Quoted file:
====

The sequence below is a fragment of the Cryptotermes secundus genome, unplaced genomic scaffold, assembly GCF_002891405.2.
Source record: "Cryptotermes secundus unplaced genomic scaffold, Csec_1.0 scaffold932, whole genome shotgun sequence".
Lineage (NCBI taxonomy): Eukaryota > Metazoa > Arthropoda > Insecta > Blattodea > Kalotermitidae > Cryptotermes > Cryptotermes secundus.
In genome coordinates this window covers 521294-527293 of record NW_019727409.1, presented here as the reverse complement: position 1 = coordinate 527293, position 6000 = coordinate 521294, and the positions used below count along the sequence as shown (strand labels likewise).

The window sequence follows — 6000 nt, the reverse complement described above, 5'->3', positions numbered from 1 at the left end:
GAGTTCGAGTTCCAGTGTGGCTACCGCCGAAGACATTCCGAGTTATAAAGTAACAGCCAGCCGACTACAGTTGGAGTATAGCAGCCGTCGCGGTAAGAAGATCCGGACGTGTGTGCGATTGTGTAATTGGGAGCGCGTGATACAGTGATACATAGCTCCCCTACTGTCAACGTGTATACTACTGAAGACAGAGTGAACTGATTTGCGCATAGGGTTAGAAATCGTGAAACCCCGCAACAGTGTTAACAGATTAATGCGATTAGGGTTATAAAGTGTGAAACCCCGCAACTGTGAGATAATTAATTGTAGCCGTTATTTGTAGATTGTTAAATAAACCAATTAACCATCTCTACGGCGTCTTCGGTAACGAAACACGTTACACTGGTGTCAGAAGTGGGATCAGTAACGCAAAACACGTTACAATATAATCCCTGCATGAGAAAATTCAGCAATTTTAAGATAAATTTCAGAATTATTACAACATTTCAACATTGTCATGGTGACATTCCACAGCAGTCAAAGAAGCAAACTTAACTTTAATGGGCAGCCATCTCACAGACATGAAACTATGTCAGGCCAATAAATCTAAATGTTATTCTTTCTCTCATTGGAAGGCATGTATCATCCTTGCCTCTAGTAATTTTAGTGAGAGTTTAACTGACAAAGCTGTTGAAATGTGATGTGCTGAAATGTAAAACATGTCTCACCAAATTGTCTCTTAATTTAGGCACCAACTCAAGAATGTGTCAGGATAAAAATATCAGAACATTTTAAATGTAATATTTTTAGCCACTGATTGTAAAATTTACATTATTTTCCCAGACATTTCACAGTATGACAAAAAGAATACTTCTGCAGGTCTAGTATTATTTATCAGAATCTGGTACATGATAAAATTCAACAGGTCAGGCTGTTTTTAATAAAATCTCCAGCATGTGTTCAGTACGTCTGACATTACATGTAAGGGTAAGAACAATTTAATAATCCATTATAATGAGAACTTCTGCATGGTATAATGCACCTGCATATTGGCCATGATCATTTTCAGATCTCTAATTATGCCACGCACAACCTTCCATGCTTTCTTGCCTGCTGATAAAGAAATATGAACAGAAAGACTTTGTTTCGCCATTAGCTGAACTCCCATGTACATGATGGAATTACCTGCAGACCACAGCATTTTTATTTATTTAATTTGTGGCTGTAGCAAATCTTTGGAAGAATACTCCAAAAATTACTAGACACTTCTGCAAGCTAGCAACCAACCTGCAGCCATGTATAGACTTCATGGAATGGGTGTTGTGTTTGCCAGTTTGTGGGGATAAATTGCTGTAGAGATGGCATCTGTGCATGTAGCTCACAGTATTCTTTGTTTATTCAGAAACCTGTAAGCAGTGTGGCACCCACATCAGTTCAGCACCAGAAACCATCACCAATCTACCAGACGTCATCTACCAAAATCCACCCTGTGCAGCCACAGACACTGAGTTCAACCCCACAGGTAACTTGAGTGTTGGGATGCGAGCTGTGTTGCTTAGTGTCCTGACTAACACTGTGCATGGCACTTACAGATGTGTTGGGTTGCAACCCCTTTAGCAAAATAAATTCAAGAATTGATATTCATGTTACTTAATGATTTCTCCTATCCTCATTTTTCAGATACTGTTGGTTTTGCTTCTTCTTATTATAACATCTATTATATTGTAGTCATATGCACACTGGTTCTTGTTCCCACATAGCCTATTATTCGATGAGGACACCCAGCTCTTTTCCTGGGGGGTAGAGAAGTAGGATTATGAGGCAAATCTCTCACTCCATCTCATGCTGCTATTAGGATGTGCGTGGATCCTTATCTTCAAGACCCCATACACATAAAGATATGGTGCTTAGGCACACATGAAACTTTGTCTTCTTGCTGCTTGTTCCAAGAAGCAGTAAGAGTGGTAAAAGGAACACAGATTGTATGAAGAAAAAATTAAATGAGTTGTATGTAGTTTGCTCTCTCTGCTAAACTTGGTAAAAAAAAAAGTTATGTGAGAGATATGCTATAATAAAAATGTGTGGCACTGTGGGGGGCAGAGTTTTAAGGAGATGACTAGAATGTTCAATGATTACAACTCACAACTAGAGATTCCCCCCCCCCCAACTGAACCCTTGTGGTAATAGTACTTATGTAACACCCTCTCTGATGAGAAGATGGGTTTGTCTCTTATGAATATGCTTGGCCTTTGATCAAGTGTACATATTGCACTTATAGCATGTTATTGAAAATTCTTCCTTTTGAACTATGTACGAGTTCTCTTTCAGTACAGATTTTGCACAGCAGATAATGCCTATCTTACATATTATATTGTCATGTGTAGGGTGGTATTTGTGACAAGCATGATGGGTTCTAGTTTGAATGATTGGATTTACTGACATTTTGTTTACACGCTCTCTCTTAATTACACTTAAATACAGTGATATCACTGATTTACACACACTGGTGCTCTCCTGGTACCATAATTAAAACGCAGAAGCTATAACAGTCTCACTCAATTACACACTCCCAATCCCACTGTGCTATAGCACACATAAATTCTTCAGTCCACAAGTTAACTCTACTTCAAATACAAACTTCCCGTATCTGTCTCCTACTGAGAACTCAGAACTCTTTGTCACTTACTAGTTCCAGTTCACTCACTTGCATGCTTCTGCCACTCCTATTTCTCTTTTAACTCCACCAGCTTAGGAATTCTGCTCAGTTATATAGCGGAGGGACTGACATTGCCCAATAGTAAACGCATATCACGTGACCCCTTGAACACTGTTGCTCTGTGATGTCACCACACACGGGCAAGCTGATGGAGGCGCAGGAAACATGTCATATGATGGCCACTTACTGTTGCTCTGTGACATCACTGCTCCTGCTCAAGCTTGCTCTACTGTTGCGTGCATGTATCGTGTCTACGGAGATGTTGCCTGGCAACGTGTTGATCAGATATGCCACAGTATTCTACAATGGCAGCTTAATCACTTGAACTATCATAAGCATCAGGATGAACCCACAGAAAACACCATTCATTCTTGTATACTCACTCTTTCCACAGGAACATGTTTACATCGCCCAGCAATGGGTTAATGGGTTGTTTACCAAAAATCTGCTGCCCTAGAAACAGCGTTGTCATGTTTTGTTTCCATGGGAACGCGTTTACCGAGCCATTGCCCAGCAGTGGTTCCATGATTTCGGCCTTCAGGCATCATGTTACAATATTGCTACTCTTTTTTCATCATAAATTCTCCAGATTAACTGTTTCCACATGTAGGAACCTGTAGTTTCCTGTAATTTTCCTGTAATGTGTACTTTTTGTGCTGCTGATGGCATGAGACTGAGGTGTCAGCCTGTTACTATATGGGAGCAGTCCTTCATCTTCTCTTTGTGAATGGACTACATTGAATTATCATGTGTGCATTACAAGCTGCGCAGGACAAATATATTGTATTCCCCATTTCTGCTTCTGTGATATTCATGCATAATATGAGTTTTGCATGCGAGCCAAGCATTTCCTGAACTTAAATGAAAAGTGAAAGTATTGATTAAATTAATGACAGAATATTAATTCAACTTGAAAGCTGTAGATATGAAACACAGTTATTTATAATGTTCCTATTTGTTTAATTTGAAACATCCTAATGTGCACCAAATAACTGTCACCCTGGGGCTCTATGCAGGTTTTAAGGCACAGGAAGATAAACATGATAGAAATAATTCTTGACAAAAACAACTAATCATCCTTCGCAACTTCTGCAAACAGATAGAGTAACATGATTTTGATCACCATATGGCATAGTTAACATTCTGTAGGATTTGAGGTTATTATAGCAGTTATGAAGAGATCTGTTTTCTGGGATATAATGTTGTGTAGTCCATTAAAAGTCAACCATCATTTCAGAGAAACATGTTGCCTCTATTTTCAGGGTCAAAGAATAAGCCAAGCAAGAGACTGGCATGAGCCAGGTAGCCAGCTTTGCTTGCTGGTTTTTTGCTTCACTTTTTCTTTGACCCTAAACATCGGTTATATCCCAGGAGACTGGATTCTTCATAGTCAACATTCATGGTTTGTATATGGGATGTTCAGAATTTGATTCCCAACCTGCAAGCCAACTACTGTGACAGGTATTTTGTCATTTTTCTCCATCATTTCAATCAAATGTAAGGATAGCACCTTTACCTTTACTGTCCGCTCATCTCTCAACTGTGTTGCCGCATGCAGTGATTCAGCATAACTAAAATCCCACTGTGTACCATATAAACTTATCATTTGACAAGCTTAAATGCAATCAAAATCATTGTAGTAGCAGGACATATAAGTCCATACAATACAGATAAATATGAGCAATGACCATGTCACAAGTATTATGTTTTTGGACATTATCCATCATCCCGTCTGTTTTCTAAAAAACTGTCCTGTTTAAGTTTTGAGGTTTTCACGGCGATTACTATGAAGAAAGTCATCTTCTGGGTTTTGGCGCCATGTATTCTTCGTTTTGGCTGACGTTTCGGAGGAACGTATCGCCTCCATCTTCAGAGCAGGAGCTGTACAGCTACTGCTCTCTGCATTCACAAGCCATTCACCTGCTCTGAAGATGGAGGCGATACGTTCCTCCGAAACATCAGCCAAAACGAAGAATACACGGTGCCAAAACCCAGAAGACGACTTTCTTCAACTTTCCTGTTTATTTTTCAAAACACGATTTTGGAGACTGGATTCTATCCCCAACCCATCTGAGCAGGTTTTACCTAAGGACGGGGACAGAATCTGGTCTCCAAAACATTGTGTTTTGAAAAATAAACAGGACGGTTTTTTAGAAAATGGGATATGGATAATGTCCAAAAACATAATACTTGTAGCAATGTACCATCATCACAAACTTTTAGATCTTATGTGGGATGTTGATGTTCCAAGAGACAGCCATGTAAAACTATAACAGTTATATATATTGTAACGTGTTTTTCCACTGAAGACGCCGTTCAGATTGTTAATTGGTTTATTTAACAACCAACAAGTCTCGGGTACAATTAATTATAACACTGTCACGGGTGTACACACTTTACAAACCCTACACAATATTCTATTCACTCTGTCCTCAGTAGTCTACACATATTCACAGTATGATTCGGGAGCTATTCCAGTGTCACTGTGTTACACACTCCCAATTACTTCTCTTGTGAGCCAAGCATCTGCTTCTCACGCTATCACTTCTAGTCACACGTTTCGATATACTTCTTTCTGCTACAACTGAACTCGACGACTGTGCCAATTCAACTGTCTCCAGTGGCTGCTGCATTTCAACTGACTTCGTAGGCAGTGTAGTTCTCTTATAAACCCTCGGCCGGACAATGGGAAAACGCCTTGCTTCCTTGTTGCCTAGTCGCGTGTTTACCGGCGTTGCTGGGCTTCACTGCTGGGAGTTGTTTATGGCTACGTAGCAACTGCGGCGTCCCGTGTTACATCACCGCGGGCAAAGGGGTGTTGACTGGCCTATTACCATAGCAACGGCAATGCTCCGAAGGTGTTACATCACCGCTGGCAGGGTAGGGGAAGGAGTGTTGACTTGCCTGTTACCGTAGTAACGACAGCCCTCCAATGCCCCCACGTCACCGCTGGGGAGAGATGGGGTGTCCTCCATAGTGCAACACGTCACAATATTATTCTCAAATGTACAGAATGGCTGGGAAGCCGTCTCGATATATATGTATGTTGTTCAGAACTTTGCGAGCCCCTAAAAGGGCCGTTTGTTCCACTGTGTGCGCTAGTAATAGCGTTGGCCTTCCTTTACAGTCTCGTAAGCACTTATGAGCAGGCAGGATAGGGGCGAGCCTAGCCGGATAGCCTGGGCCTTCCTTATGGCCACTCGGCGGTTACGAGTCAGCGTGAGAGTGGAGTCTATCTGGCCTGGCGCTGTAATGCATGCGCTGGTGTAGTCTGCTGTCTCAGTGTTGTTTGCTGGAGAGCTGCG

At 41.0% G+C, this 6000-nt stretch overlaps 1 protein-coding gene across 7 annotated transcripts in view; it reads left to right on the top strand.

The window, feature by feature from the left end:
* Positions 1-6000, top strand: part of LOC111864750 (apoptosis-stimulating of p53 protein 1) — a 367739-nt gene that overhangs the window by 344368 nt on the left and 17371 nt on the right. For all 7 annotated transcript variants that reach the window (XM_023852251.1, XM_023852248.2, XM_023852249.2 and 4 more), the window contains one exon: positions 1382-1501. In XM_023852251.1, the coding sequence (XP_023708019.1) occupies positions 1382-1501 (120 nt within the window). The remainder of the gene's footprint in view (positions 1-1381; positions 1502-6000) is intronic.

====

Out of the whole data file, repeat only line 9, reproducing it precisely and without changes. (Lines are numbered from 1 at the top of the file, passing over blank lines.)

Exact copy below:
* Positions 1-6000, top strand: part of LOC111864750 (apoptosis-stimulating of p53 protein 1) — a 367739-nt gene that overhangs the window by 344368 nt on the left and 17371 nt on the right. For all 7 annotated transcript variants that reach the window (XM_023852251.1, XM_023852248.2, XM_023852249.2 and 4 more), the window contains one exon: positions 1382-1501. In XM_023852251.1, the coding sequence (XP_023708019.1) occupies positions 1382-1501 (120 nt within the window). The remainder of the gene's footprint in view (positions 1-1381; positions 1502-6000) is intronic.